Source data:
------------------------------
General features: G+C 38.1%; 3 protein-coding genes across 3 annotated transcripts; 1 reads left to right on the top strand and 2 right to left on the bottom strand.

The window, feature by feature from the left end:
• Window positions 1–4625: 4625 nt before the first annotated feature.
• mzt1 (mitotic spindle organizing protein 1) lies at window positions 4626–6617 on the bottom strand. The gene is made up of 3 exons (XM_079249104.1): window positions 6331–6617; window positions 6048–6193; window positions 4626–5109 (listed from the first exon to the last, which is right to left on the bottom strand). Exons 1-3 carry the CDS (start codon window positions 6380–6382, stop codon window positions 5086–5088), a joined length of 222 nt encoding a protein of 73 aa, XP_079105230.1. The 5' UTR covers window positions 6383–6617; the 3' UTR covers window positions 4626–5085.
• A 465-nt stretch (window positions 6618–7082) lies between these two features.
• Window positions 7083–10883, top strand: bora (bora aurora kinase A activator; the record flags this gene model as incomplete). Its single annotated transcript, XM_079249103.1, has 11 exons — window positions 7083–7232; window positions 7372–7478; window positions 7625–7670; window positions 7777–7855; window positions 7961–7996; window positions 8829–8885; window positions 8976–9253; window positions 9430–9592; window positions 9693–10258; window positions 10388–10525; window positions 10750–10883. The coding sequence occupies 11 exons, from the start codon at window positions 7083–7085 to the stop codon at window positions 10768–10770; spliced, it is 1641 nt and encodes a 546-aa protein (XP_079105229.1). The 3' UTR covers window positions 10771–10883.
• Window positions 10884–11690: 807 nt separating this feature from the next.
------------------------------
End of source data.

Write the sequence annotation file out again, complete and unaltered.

General features: G+C 38.1%; 3 protein-coding genes across 3 annotated transcripts; 1 reads left to right on the top strand and 2 right to left on the bottom strand.

The window, feature by feature from the left end:
• Window positions 1–4625: 4625 nt before the first annotated feature.
• mzt1 (mitotic spindle organizing protein 1) lies at window positions 4626–6617 on the bottom strand. The gene is made up of 3 exons (XM_079249104.1): window positions 6331–6617; window positions 6048–6193; window positions 4626–5109 (listed from the first exon to the last, which is right to left on the bottom strand). Exons 1-3 carry the CDS (start codon window positions 6380–6382, stop codon window positions 5086–5088), a joined length of 222 nt encoding a protein of 73 aa, XP_079105230.1. The 5' UTR covers window positions 6383–6617; the 3' UTR covers window positions 4626–5085.
• A 465-nt stretch (window positions 6618–7082) lies between these two features.
• Window positions 7083–10883, top strand: bora (bora aurora kinase A activator; the record flags this gene model as incomplete). Its single annotated transcript, XM_079249103.1, has 11 exons — window positions 7083–7232; window positions 7372–7478; window positions 7625–7670; window positions 7777–7855; window positions 7961–7996; window positions 8829–8885; window positions 8976–9253; window positions 9430–9592; window positions 9693–10258; window positions 10388–10525; window positions 10750–10883. The coding sequence occupies 11 exons, from the start codon at window positions 7083–7085 to the stop codon at window positions 10768–10770; spliced, it is 1641 nt and encodes a 546-aa protein (XP_079105229.1). The 3' UTR covers window positions 10771–10883.
• Window positions 10884–11690: 807 nt separating this feature from the next.